BBC On The Record - Broadcast: 10.11.02

Interview: GEOFF HOON MP, Defence Secretary.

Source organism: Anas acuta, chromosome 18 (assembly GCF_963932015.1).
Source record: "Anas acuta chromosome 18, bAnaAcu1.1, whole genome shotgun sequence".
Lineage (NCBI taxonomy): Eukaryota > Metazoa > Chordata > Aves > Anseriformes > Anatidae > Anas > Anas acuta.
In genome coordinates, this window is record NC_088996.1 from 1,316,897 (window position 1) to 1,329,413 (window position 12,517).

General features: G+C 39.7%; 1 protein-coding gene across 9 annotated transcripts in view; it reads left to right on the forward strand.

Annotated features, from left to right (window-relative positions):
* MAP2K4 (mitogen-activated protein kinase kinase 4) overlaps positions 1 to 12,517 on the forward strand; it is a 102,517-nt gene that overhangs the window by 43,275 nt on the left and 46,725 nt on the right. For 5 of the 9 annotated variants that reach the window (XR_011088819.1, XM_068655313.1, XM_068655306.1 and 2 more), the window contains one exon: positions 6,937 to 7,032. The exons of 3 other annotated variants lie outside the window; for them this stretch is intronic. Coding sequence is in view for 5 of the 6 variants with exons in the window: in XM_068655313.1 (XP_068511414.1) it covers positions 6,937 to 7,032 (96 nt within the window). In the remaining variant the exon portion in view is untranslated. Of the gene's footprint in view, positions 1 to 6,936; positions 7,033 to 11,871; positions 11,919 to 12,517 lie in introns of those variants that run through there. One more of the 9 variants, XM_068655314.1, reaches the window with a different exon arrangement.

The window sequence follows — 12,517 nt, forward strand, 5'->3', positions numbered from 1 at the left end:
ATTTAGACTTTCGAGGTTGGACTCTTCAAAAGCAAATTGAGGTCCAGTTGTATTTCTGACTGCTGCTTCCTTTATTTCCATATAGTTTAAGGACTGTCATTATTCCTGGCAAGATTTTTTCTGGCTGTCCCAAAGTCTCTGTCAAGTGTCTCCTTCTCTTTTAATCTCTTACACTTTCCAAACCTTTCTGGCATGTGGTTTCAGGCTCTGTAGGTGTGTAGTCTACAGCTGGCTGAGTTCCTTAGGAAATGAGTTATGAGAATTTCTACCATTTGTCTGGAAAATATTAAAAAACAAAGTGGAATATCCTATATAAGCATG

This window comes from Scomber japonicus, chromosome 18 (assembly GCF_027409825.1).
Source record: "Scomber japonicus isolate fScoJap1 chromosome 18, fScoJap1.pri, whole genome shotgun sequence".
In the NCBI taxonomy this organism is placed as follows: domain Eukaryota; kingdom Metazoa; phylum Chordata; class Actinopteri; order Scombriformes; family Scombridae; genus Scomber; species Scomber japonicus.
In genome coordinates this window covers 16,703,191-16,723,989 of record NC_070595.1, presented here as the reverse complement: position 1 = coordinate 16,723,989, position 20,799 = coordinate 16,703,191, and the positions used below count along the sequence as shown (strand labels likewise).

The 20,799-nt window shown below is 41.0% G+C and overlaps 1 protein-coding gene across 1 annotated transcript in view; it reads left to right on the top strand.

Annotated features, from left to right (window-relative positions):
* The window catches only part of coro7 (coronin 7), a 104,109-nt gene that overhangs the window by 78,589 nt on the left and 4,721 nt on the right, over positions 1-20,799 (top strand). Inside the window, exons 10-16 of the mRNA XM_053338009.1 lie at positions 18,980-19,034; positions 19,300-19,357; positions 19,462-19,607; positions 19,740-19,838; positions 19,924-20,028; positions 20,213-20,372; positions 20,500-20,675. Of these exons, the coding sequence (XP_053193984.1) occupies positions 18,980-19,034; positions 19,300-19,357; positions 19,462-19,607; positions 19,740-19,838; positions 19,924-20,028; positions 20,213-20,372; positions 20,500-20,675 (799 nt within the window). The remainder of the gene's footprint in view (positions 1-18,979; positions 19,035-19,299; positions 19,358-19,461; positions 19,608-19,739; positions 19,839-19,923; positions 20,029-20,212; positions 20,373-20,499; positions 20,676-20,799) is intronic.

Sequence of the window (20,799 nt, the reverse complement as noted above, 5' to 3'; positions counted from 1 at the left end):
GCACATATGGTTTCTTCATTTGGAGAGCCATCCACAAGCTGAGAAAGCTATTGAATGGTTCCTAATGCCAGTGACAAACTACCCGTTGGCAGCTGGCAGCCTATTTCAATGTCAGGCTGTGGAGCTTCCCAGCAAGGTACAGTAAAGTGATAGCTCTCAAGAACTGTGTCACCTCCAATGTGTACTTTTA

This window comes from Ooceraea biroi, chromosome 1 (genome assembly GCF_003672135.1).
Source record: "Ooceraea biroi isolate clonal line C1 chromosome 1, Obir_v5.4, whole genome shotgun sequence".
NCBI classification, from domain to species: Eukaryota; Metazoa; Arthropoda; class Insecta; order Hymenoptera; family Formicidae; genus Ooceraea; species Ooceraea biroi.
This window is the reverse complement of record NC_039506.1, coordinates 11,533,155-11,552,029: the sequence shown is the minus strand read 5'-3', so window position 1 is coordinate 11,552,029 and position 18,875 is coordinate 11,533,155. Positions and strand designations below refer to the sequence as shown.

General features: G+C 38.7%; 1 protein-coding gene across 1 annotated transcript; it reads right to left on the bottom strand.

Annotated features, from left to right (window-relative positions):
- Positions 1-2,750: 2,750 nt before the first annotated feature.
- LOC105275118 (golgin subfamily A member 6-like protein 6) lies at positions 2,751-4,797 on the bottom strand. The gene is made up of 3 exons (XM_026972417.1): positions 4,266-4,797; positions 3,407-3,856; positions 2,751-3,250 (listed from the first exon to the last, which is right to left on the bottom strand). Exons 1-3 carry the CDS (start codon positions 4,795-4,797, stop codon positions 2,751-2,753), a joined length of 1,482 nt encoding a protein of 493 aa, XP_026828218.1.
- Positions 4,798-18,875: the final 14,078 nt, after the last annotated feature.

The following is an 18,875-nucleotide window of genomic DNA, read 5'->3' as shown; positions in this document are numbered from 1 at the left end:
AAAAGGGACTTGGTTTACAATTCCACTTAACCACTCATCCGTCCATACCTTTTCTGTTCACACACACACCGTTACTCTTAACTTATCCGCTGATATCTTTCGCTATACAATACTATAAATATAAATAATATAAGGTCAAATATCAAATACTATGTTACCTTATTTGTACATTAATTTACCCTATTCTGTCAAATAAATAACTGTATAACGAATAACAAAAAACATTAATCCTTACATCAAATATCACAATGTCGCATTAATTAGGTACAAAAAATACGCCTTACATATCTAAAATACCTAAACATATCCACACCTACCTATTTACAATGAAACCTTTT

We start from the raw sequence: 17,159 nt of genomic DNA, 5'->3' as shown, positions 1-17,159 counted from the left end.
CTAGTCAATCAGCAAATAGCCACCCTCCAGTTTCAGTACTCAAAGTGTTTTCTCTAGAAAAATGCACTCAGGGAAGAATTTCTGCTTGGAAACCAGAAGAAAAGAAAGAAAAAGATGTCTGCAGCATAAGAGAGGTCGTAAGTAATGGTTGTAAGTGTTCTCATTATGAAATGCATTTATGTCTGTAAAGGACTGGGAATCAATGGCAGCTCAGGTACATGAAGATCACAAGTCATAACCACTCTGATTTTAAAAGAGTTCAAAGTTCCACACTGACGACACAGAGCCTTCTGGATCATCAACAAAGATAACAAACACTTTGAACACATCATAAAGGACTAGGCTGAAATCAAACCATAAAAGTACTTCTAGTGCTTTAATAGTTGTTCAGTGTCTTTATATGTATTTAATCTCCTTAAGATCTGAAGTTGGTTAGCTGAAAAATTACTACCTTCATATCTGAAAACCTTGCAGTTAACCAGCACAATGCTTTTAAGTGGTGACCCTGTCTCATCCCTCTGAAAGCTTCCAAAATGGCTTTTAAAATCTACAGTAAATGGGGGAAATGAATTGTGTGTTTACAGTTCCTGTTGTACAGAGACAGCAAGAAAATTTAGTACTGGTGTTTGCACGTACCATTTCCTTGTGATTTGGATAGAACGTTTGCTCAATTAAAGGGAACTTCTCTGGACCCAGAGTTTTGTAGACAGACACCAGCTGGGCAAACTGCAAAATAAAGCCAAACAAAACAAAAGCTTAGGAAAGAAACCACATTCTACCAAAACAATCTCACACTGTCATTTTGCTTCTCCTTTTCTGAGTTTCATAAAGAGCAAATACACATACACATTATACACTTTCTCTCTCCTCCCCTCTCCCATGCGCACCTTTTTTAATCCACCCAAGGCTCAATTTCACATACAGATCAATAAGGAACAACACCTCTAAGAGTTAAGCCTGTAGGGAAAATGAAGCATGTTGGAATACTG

Is a war with Iraq now inevitable.